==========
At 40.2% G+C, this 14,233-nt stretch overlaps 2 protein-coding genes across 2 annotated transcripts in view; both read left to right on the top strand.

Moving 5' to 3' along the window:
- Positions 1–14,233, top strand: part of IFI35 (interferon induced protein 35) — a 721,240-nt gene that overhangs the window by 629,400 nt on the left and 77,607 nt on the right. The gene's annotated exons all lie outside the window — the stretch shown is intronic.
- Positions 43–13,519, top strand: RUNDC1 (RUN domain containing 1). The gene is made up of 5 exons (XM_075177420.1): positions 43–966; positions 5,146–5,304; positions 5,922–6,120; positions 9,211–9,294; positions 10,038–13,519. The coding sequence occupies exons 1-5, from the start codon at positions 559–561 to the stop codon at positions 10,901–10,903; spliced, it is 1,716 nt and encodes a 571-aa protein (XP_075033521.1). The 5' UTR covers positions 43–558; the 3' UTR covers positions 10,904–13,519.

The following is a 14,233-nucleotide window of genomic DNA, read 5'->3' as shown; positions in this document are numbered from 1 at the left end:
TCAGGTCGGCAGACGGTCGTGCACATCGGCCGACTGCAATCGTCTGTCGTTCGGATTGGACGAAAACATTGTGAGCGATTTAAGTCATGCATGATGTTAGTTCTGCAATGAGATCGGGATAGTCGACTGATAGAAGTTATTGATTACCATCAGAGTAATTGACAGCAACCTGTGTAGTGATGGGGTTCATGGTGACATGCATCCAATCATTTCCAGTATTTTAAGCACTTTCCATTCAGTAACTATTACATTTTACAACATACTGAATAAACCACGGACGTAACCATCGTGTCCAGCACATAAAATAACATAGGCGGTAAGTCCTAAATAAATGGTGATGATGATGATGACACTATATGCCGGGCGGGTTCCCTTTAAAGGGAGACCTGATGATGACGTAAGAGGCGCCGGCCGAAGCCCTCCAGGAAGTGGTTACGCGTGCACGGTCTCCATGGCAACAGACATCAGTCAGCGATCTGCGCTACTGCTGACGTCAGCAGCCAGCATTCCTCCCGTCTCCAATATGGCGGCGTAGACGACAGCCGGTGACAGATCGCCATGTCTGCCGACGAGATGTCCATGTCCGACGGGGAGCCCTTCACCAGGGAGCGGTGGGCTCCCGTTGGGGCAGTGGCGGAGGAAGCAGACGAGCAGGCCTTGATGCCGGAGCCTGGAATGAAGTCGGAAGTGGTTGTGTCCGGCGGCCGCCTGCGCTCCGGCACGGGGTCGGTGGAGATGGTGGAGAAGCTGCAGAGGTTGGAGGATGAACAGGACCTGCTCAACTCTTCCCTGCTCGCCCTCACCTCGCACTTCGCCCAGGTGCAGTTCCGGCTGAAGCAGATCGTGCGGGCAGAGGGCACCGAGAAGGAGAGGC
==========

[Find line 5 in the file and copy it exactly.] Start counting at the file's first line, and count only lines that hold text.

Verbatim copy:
The following is a 14,233-nucleotide window of genomic DNA, read 5'->3' as shown; positions in this document are numbered from 1 at the left end: